The farmer takes the skin of a young female selkie. She cannot return to the water without her skin and is forced to follow the young man back to his farm and become his wife. The two stay together for many years, even producing several children. The man locks the selkie woman’s skin in a chest, keeping the key to the lock on his person at all times so his wife may never gain access.

However, one day, the man forgets his key at home and comes back to his farm to find that his selkie wife has taken her skin and returned to the ocean. Later, when the farmer is out on a hunt, the man kills the selkie woman’s selkie husband and two selkie sons. Enraged, the selkie woman promises vengeance for her lost kin.

She exclaims that “some shall be drowned, some shall fall from cliffs and slopes, and this shall continue until so many men have been lost that they will be able to link arms around the whole island of Kalsoy.” Deaths that occur on the island are thought to be due to the Selkie woman’s curse.

Origins of the Legend of the Selkies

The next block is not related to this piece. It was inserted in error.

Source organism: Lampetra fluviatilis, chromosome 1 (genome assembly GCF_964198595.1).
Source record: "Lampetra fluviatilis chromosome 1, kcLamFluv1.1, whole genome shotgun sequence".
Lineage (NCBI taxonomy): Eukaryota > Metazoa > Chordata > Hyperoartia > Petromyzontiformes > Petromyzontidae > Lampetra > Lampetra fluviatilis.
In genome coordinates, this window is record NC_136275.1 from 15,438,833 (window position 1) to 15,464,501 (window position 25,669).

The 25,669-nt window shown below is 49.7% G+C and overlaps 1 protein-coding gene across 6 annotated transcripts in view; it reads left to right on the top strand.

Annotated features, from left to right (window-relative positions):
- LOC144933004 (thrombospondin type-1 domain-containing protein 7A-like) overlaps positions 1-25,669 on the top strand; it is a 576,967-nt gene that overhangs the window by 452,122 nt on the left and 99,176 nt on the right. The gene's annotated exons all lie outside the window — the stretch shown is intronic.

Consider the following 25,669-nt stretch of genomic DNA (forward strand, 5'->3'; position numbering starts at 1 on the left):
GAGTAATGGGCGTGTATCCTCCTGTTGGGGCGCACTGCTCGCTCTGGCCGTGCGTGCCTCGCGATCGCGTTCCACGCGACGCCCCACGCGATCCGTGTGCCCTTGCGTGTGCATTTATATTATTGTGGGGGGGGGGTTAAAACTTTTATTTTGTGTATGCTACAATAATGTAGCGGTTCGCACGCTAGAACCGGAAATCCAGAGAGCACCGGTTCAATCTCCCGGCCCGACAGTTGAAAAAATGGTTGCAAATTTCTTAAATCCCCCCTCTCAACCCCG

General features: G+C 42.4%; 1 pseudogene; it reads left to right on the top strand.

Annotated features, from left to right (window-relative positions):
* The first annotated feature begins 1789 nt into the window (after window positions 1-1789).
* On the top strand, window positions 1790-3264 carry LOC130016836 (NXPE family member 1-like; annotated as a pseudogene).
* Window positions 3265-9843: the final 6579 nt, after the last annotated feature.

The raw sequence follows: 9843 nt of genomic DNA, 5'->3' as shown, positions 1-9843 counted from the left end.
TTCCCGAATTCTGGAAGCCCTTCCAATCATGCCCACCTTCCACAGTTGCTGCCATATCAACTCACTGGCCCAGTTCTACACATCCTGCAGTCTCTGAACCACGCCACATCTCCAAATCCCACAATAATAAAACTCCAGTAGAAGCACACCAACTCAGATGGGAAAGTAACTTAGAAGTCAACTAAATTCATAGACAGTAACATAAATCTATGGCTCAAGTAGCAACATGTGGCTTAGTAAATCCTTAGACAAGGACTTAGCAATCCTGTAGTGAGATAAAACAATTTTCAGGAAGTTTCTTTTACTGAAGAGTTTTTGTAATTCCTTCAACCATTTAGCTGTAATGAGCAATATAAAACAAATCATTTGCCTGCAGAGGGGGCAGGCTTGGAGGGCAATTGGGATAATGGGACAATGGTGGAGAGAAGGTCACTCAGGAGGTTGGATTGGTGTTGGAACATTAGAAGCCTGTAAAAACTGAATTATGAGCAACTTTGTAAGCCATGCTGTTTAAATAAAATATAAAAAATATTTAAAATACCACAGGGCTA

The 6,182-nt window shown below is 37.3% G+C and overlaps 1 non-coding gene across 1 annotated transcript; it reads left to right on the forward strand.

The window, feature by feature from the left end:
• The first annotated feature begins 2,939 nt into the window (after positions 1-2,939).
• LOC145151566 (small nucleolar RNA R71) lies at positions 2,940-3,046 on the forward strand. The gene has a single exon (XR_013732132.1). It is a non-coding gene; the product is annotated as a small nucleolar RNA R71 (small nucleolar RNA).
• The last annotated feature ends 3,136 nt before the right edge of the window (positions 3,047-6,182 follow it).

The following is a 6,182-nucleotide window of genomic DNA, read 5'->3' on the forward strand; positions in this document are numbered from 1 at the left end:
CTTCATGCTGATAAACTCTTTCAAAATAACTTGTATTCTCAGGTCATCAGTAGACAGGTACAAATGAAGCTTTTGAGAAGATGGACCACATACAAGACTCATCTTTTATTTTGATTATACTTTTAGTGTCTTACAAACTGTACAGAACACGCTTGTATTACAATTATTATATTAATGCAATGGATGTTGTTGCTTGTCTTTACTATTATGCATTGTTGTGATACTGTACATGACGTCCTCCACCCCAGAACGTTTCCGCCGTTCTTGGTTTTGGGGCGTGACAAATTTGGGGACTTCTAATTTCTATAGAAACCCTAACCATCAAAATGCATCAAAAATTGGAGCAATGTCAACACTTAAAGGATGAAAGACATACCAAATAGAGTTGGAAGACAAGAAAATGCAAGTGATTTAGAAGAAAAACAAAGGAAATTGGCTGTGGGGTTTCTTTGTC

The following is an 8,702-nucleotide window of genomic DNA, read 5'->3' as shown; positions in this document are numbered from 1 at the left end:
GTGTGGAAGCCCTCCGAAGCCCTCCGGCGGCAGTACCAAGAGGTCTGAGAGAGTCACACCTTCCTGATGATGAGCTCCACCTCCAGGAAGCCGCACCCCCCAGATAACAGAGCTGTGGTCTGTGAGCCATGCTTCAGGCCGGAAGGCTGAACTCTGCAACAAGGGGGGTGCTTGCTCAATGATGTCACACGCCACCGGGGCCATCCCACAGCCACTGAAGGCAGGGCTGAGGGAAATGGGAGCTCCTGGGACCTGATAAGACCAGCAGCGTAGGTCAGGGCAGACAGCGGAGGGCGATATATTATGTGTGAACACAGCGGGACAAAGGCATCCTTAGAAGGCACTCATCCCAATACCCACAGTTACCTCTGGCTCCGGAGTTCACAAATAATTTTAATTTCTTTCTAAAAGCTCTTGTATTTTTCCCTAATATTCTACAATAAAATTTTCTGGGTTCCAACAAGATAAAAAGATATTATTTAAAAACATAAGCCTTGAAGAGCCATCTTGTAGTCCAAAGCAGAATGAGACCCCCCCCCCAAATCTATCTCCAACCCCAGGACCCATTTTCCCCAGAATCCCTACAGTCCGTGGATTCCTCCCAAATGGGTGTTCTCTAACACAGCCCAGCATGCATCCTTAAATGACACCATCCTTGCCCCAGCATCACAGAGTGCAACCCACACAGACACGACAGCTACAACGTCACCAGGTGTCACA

You might wonder where these strange legends of the selkies and fairies came from and how they came to be. The Selkie origin is fascinating. Before the advent of modern medicine, many physiological and physical conditions were unexplainable, and physicians could not treat them. Consequently, when children were born with abnormalities, it was common to blame the fairies.

The MacCodrum clan of the Outer Hebrides claimed to be descendants of a union between a fisherman and a selkie, so they became known as the “MacCodrums of the seals”. This was an explanation for a hereditary growth of skin between their fingers that made their hands look like flippers.

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Selkies inhabit the shores of Ireland and Scotland.

Children born with “scaly” skin were also thought to be the descendants of Selkies. These theories help root the legend of the selkies in reality.

The legend of the Selkies has appeared in numerous works of pop culture, such as novels, songs, and films, including A Stranger Came Ashore, a young adult novel by Scottish author Mollie Hunter. The plot takes place on the Shetland Islands in the north of Scotland and revolves around a boy who must protect his sister from the Great Selkie.